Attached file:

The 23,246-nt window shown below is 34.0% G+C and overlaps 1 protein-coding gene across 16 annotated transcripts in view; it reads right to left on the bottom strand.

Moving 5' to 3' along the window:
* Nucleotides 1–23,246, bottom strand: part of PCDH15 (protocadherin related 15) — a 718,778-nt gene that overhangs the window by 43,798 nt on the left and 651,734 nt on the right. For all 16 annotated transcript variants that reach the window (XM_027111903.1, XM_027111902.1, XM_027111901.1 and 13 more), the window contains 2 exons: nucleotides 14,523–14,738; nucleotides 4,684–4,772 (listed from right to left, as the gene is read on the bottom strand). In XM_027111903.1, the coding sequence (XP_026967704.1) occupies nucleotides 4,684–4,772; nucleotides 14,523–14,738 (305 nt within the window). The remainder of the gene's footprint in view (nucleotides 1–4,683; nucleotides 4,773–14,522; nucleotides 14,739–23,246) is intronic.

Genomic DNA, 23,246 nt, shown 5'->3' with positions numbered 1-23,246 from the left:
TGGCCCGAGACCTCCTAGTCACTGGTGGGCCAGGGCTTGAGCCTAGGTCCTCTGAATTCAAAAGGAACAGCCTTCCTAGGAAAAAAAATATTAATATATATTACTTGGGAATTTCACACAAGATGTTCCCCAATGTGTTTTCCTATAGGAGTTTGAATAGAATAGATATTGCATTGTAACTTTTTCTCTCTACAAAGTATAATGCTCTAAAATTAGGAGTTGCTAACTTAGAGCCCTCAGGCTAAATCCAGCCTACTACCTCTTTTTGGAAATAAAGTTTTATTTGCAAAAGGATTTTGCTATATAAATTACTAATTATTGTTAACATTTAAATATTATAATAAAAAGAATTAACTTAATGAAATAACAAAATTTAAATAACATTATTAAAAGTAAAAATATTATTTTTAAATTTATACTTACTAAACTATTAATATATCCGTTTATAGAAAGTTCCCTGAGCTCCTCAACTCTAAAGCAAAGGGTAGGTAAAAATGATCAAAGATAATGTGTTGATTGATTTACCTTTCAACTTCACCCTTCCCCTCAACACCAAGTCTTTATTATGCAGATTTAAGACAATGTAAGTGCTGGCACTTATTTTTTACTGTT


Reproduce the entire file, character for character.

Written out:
The 23,246-nt window shown below is 34.0% G+C and overlaps 1 protein-coding gene across 16 annotated transcripts in view; it reads right to left on the bottom strand.

Moving 5' to 3' along the window:
* Nucleotides 1–23,246, bottom strand: part of PCDH15 (protocadherin related 15) — a 718,778-nt gene that overhangs the window by 43,798 nt on the left and 651,734 nt on the right. For all 16 annotated transcript variants that reach the window (XM_027111903.1, XM_027111902.1, XM_027111901.1 and 13 more), the window contains 2 exons: nucleotides 14,523–14,738; nucleotides 4,684–4,772 (listed from right to left, as the gene is read on the bottom strand). In XM_027111903.1, the coding sequence (XP_026967704.1) occupies nucleotides 4,684–4,772; nucleotides 14,523–14,738 (305 nt within the window). The remainder of the gene's footprint in view (nucleotides 1–4,683; nucleotides 4,773–14,522; nucleotides 14,739–23,246) is intronic.

Genomic DNA, 23,246 nt, shown 5'->3' with positions numbered 1-23,246 from the left:
TGGCCCGAGACCTCCTAGTCACTGGTGGGCCAGGGCTTGAGCCTAGGTCCTCTGAATTCAAAAGGAACAGCCTTCCTAGGAAAAAAAATATTAATATATATTACTTGGGAATTTCACACAAGATGTTCCCCAATGTGTTTTCCTATAGGAGTTTGAATAGAATAGATATTGCATTGTAACTTTTTCTCTCTACAAAGTATAATGCTCTAAAATTAGGAGTTGCTAACTTAGAGCCCTCAGGCTAAATCCAGCCTACTACCTCTTTTTGGAAATAAAGTTTTATTTGCAAAAGGATTTTGCTATATAAATTACTAATTATTGTTAACATTTAAATATTATAATAAAAAGAATTAACTTAATGAAATAACAAAATTTAAATAACATTATTAAAAGTAAAAATATTATTTTTAAATTTATACTTACTAAACTATTAATATATCCGTTTATAGAAAGTTCCCTGAGCTCCTCAACTCTAAAGCAAAGGGTAGGTAAAAATGATCAAAGATAATGTGTTGATTGATTTACCTTTCAACTTCACCCTTCCCCTCAACACCAAGTCTTTATTATGCAGATTTAAGACAATGTAAGTGCTGGCACTTATTTTTTACTGTT